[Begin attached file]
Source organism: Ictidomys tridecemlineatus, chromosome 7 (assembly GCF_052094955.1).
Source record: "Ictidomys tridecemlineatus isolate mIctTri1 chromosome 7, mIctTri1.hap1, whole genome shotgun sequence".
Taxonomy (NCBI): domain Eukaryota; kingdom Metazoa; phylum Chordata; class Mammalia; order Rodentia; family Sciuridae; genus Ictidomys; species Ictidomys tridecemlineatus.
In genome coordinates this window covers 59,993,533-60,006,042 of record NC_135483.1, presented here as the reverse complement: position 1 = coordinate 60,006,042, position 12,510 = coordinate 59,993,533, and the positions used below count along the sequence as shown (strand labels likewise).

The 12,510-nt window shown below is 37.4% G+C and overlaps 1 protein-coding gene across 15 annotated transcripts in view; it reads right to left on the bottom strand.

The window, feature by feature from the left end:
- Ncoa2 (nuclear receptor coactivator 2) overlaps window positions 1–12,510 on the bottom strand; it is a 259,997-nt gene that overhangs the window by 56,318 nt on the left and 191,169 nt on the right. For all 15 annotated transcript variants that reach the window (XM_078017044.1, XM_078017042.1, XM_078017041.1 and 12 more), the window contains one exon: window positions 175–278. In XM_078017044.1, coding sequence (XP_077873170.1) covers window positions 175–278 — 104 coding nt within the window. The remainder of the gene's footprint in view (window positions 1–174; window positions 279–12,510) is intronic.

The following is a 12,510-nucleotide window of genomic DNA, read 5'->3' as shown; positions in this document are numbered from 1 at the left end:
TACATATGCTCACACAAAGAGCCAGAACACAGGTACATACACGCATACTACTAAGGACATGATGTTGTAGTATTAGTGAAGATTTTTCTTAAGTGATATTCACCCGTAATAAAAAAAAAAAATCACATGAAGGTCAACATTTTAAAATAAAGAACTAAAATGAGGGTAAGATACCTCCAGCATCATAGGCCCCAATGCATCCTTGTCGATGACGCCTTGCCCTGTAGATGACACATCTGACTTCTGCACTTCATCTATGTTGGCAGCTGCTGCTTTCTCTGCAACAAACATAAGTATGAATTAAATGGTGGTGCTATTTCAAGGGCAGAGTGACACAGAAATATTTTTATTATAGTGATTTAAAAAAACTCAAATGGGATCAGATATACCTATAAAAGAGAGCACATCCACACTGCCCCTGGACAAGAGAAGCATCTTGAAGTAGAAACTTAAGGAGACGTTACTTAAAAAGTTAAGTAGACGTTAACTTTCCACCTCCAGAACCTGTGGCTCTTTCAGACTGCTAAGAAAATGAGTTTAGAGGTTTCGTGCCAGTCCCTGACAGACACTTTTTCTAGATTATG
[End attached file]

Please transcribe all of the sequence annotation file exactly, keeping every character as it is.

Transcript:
Source organism: Ictidomys tridecemlineatus, chromosome 7 (assembly GCF_052094955.1).
Source record: "Ictidomys tridecemlineatus isolate mIctTri1 chromosome 7, mIctTri1.hap1, whole genome shotgun sequence".
Taxonomy (NCBI): domain Eukaryota; kingdom Metazoa; phylum Chordata; class Mammalia; order Rodentia; family Sciuridae; genus Ictidomys; species Ictidomys tridecemlineatus.
In genome coordinates this window covers 59,993,533-60,006,042 of record NC_135483.1, presented here as the reverse complement: position 1 = coordinate 60,006,042, position 12,510 = coordinate 59,993,533, and the positions used below count along the sequence as shown (strand labels likewise).

The 12,510-nt window shown below is 37.4% G+C and overlaps 1 protein-coding gene across 15 annotated transcripts in view; it reads right to left on the bottom strand.

The window, feature by feature from the left end:
- Ncoa2 (nuclear receptor coactivator 2) overlaps window positions 1–12,510 on the bottom strand; it is a 259,997-nt gene that overhangs the window by 56,318 nt on the left and 191,169 nt on the right. For all 15 annotated transcript variants that reach the window (XM_078017044.1, XM_078017042.1, XM_078017041.1 and 12 more), the window contains one exon: window positions 175–278. In XM_078017044.1, coding sequence (XP_077873170.1) covers window positions 175–278 — 104 coding nt within the window. The remainder of the gene's footprint in view (window positions 1–174; window positions 279–12,510) is intronic.

The following is a 12,510-nucleotide window of genomic DNA, read 5'->3' as shown; positions in this document are numbered from 1 at the left end:
TACATATGCTCACACAAAGAGCCAGAACACAGGTACATACACGCATACTACTAAGGACATGATGTTGTAGTATTAGTGAAGATTTTTCTTAAGTGATATTCACCCGTAATAAAAAAAAAAAATCACATGAAGGTCAACATTTTAAAATAAAGAACTAAAATGAGGGTAAGATACCTCCAGCATCATAGGCCCCAATGCATCCTTGTCGATGACGCCTTGCCCTGTAGATGACACATCTGACTTCTGCACTTCATCTATGTTGGCAGCTGCTGCTTTCTCTGCAACAAACATAAGTATGAATTAAATGGTGGTGCTATTTCAAGGGCAGAGTGACACAGAAATATTTTTATTATAGTGATTTAAAAAAACTCAAATGGGATCAGATATACCTATAAAAGAGAGCACATCCACACTGCCCCTGGACAAGAGAAGCATCTTGAAGTAGAAACTTAAGGAGACGTTACTTAAAAAGTTAAGTAGACGTTAACTTTCCACCTCCAGAACCTGTGGCTCTTTCAGACTGCTAAGAAAATGAGTTTAGAGGTTTCGTGCCAGTCCCTGACAGACACTTTTTCTAGATTATG